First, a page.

At least for this post, anyway.
Let me take you back to the unaccounted days of our time here in Athens, the 23rd and 24th of last week.
And now that I have committed myself to recounting I should actually make sure I even remember…
Okay, got it. Here goes.
On Saturday, I did laundry. Which may not sound glamorous at all but this is what one does on days off, especially when the smell that comes from detergent (only recognizable as such by the snuggly bear on the bottle because it was purchased in a Greek supermarket) is more preferable than eau de metro.
Oh, yeah and I think I read some plays—that’s for you #TimVasen.
Sunday was πολύ καλή (poli kala—Greek for “very good” this is actually the automatic response I’ve adopted from survival Greek class or the right answer when someone asks “How are you?” But I just wanted to slip it in here because I’m very proud of my limited conversational abilities and will create a context for it based on this pretext. Every. Single. Time. πολύ καλή; πολύ καλή.)
We had almost the entire day off, so everyone formed their own plans and since you’re reading my post, you’ll have to read about mine. Don’t worry they were very πολύ καλή.
I woke up at 8:00 and tried to round up those who had expressed an interest in the Monastiraki flea market, a Sunday bazaar when the Greeks come out to sell, sell, sell.
Funnily enough, no one wanted to join me.
When I arrived in Monstiraki square, tables were just being set up. Greeks and college students are not so different.
I sauntered down the streets until I came upon a tight throng of people. I joined the crowd, keeping a tight grip on my bag. Here was the commerce– the energy of that Sunday morning.
Picture this scene:
Plastic tables, not unlike those used by retirees for playing bridge, were set up on the sidewalks. They held a nice collection of miscellany: “antique” coins, snowglobes, XXX videos.
Blankets with mismatched china and naked Barbie dolls tended by barefoot children.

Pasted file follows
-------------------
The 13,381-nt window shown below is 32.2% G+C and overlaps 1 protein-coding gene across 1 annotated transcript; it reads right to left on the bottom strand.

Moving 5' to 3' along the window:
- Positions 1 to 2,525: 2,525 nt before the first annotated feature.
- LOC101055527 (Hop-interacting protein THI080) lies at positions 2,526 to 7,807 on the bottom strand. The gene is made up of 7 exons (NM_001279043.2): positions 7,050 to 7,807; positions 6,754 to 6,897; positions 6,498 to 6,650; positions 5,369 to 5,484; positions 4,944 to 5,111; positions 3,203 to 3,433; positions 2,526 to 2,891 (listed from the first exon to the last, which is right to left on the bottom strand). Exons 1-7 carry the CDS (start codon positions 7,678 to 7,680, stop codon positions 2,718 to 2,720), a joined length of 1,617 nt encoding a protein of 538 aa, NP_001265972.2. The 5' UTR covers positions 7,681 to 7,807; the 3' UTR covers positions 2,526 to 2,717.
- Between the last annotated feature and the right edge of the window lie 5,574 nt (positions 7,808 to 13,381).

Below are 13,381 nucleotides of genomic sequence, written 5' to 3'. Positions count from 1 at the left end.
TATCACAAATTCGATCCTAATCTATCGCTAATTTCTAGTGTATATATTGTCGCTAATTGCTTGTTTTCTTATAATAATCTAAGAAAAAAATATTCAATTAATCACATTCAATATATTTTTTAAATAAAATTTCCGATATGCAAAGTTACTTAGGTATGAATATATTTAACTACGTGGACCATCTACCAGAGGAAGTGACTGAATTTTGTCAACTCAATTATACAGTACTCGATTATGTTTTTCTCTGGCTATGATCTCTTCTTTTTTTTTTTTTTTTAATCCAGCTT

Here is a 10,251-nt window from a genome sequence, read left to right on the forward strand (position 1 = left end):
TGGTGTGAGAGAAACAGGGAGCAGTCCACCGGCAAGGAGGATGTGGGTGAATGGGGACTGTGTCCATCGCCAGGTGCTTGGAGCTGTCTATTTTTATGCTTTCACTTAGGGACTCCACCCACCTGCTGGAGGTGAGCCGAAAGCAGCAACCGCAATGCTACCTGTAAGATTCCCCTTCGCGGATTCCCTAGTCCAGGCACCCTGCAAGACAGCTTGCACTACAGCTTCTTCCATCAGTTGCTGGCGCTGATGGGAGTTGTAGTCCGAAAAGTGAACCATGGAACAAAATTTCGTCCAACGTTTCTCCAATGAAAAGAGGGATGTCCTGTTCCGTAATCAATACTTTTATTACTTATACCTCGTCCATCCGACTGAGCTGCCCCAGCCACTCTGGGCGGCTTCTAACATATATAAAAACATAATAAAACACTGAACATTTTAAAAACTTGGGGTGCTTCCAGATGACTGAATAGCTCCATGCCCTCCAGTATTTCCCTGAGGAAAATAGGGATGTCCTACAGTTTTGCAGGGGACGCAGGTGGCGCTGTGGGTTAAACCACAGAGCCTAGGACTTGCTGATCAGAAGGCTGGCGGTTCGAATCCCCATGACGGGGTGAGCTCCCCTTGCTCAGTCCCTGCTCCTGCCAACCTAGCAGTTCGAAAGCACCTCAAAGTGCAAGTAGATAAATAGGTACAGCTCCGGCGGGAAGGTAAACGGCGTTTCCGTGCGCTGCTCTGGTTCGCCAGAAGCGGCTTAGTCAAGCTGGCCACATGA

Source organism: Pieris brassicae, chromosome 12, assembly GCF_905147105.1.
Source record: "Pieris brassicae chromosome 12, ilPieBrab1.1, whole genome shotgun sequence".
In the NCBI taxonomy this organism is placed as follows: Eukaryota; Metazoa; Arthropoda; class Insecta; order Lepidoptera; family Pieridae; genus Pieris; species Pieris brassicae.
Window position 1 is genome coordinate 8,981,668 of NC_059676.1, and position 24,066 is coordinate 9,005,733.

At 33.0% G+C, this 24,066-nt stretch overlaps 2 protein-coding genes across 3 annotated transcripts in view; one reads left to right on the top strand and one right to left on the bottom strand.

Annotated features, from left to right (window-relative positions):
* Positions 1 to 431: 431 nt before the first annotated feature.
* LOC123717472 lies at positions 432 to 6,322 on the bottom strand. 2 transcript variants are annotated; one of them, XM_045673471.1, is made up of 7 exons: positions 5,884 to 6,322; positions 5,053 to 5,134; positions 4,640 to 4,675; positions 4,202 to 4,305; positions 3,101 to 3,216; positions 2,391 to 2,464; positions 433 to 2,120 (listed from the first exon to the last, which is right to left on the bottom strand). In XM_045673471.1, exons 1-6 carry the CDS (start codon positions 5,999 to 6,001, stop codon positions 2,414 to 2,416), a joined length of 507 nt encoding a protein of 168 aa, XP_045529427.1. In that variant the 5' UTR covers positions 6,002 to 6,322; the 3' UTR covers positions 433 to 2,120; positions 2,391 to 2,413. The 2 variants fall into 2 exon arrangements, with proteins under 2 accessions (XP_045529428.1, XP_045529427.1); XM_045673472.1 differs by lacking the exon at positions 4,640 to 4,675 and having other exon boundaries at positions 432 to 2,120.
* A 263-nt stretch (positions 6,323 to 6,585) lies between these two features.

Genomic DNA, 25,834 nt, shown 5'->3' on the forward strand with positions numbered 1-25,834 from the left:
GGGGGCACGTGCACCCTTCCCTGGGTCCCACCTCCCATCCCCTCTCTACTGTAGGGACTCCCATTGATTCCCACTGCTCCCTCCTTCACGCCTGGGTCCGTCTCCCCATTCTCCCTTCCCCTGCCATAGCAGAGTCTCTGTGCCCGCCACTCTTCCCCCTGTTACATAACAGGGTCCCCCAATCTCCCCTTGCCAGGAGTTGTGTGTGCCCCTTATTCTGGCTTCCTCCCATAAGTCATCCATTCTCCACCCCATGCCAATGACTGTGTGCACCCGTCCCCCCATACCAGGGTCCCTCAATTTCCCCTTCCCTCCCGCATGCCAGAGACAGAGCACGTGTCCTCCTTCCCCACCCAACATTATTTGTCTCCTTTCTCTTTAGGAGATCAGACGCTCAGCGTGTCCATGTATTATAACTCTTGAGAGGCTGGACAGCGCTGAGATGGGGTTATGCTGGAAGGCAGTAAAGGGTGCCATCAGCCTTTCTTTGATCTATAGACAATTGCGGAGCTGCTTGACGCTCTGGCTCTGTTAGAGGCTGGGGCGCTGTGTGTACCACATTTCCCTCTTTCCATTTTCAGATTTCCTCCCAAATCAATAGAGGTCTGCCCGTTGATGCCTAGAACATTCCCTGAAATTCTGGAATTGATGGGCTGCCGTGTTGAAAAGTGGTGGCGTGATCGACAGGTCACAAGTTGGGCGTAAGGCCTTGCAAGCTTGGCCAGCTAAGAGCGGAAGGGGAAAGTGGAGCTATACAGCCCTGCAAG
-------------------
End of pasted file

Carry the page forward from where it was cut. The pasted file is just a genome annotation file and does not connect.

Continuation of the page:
A trunk full of off-white tablecloths that someone’s grandmother probably made.
An oil painting of Adolf Hitler. (I somehow don’t think this ever sells)
Lots of wooden furniture.
It was the best adventure I’ve had so far, though I watched far more than I bought.
Much later in the evening, the entire group attended a German musical that was a part of the Athens-Epidauros Festival.
This is what I know:
The play was called “The Return of Ulysses.”It was performed by a troupe from Berlin called Schaubühne Berlin. It was loosely based on Homer’s The Odyssey. It was all in German. The subtitles were in Greek.
That being said, despite the 90% of the play lost due to the German, we all came away with some idea of what we liked and didn’t like about the performance. It was visceral in that sense and I guess that’s why Tim and Michael wanted us to go in the first place. We were able to pick up on who the Athena, Penelope, Telemachus, and Odysseus figures were as well as the sexual frustration of Athena, Penelope, Telemachus, and Odysseus. Maybe the German renditions of Greek epics and college students are also not so different. Haha. That was definitely the joke of this blog post. The only one. I (kinda) swear.